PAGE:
In an article by Madison Seamans, DVM, MS, on the AAEP website, Dr. Seamans discusses the miracles of the new foal and offers important advice to all horse owners who might be involved with a new foal related to determining if a foal is in distress or simply taking a good rest.
Learn important information to help determine if a new foal is healthy or in distress.
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Few things in nature are more inspiring than new foals frolicking around their mothers on a crisp spring morning. The fact that a foal can be up and running within short hours after birth is but one in a long series of miracles. Conception is miraculous in itself. Development in utero, in the womb, begins with the formation of all of the organ systems and is followed by the maturation of them. During the entire process, the foal is completely dependent on the mother’s blood supply for eating, breathing and eliminating metabolic waste products. Many of the organ systems function differently in utero than they do after birth. Parturition, or birthing, initiates changes in the heart, lungs, liver and urinary bladder which must occur almost instantly. These changes are essential for adaptation to life on the outside.
Fortunately, things proceed normally almost all of the time. Foals have survived the cold, cruel world much longer than there have been foal-watch teams to worry about them. However, how do we know when things are not right? What are the signs? What can and should be done? In order to understand how things can go wrong, it is important to review the normal physiological processes taking place around the time of birth.
When we watch horses, young or old, running free on a glorious day, we seldom think of all the processes that must take place for oxygen and energy to fuel one of God’s most amazing athletes. It may not seem obvious, but when the foal is still in utero he does not breathe or eat. The blood supply flowing to the mother’s uterus, or womb, is very close to that of the foal. Oxygen and nutrients are transferred directly into the blood supply of the developing fetus through an elaborate system of membranes called the placenta. This is attached to the foal through his belly button, the umbilicus. In addition, there are shunts, little detours which direct blood away from the lungs and liver, since these organs are not needed until the beginning of life on the outside. Immediately after birth, these shunts must change to allow normal function of all body systems. Cardiovascular (heart, lung and blood vessels) changes occur first and the blood is instantly directed to flow through the lungs so they can inflate, absorb oxygen and expel carbon dioxide.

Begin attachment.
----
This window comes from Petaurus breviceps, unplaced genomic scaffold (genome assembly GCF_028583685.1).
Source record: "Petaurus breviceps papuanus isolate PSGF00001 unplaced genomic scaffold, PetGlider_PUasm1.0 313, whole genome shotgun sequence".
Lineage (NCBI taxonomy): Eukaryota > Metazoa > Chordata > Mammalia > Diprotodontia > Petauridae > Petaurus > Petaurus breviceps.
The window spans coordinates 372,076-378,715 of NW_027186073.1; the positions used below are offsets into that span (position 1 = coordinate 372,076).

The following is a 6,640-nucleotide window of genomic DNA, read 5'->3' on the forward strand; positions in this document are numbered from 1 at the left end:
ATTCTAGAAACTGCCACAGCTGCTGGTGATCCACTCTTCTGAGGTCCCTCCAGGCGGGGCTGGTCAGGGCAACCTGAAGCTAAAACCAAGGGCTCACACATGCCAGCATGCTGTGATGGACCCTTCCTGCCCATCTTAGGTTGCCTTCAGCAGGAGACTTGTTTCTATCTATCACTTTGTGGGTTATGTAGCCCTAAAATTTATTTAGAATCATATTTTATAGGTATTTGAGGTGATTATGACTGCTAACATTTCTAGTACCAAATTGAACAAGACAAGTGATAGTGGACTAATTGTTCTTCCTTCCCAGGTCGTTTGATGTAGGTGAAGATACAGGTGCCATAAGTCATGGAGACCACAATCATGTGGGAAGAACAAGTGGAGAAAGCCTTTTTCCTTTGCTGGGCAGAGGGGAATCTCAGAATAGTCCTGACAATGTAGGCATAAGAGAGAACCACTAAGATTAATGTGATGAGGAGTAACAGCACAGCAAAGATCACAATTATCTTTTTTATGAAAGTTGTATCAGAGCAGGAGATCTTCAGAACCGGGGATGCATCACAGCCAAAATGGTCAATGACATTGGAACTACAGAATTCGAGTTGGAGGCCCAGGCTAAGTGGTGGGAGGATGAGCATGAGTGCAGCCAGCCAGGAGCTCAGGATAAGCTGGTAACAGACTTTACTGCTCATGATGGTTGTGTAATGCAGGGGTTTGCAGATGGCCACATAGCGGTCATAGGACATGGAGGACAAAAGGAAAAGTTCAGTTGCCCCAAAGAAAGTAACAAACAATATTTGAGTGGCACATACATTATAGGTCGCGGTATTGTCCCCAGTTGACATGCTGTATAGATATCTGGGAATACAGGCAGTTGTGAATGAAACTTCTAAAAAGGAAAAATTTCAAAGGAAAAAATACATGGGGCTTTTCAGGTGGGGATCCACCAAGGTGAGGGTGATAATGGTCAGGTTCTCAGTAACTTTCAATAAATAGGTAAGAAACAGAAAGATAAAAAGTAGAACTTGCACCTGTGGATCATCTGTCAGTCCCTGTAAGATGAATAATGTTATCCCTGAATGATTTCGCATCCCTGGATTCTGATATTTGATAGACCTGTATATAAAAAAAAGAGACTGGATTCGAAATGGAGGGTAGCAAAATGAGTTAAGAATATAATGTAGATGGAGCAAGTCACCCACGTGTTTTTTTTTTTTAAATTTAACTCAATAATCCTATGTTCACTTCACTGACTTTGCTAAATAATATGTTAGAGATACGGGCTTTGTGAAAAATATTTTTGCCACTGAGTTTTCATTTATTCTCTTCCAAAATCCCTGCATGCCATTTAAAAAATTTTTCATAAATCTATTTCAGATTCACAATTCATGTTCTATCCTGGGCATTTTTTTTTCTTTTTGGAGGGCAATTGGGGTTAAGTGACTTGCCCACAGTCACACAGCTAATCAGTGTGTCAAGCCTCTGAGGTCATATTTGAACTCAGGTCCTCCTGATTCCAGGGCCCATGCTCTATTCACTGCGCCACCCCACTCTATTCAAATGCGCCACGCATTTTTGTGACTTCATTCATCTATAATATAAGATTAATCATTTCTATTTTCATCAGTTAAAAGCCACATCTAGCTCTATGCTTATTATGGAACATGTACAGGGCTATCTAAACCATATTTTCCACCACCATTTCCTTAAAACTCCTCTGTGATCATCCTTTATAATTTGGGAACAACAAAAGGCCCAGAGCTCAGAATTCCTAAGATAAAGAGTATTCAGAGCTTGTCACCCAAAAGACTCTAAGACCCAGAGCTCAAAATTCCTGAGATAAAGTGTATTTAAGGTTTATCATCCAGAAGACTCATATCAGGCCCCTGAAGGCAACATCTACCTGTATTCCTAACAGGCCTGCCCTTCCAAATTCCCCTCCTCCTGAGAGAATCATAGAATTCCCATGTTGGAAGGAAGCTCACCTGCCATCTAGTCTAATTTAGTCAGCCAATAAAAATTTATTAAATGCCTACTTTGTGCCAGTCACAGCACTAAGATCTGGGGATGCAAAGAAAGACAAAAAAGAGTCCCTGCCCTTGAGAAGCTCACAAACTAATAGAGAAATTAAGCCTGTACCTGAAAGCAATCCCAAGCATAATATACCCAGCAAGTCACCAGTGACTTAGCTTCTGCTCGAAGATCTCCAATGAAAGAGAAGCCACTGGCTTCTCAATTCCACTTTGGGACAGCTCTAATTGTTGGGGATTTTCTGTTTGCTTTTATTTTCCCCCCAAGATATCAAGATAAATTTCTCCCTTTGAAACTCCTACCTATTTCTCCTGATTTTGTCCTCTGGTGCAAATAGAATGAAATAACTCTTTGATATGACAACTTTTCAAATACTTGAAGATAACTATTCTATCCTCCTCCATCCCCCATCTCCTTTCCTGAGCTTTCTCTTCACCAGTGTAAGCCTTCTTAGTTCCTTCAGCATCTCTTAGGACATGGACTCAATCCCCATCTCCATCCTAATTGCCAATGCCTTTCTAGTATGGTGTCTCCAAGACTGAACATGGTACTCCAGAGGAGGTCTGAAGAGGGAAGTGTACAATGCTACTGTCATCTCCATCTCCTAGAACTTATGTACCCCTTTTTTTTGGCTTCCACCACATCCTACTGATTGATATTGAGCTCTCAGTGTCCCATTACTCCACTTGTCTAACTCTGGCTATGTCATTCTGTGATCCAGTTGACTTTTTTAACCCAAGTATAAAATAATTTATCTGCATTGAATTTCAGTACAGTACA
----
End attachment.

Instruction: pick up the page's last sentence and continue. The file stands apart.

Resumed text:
Other changes involving the liver, urinary bladder, intestinal lining and immune system occur in the hours after birth and are critical to survival. The channel between the bladder and umbilicus, the urachus, is normally closed at birth so urine starts flowing through the appropriate pathway. The intestinal lining, or epithelium, remains very porous during the first six to eight hours of life. This allows absorption of some very large molecules called antibodies ingested in the first milk, or colostrum. This provides immunity from bacteria, viruses and other potentially life-threatening infectious diseases. The “passive immunity” is essential for the life of the foal until his immune system matures and he is capable of making his own antibodies through “active immunity” at about six months of life. For this reason, foals are not routinely vaccinated for most diseases before about six months, as they may not be capable of producing an immune response to “shots”. If the mare is vaccinated about 30 days prior to her “due date”, she will pass the immunity on to her foal when he nurses the colostrum during the first day of life.
Appreciation of the transition between prenatal life in utero to neonatal life on the outside helps us understand processes present when things go wrong. When a foal becomes ill, many of his body systems want to revert back to the warm, safe confines he had in the “mom”. However, the prenatal function of most organ systems is not compatible with life on the outside. When the normal physiological role is absent, the invasion of bacteria, viruses and fungi can cause illness in foals. The term “neonatal septicemia” describes foals with a serious infection in the blood stream.
Read this important article about foal health by Dr. Seamans on the AAEP website.
As Dr. Seamans points out in his conclusion: "The amazing phenomenon of new life usually proceeds without difficulty. However, if a foal presents with any of the symptoms discussed here, veterinary attention is advised. Most of these cases should be treated as an emergency, so waiting for normal office hours is seldom an option. Many at risk foals can be saved with some simple mare-side techniques that can avoid major problems later. Above all, when in doubt, call your veterinarian."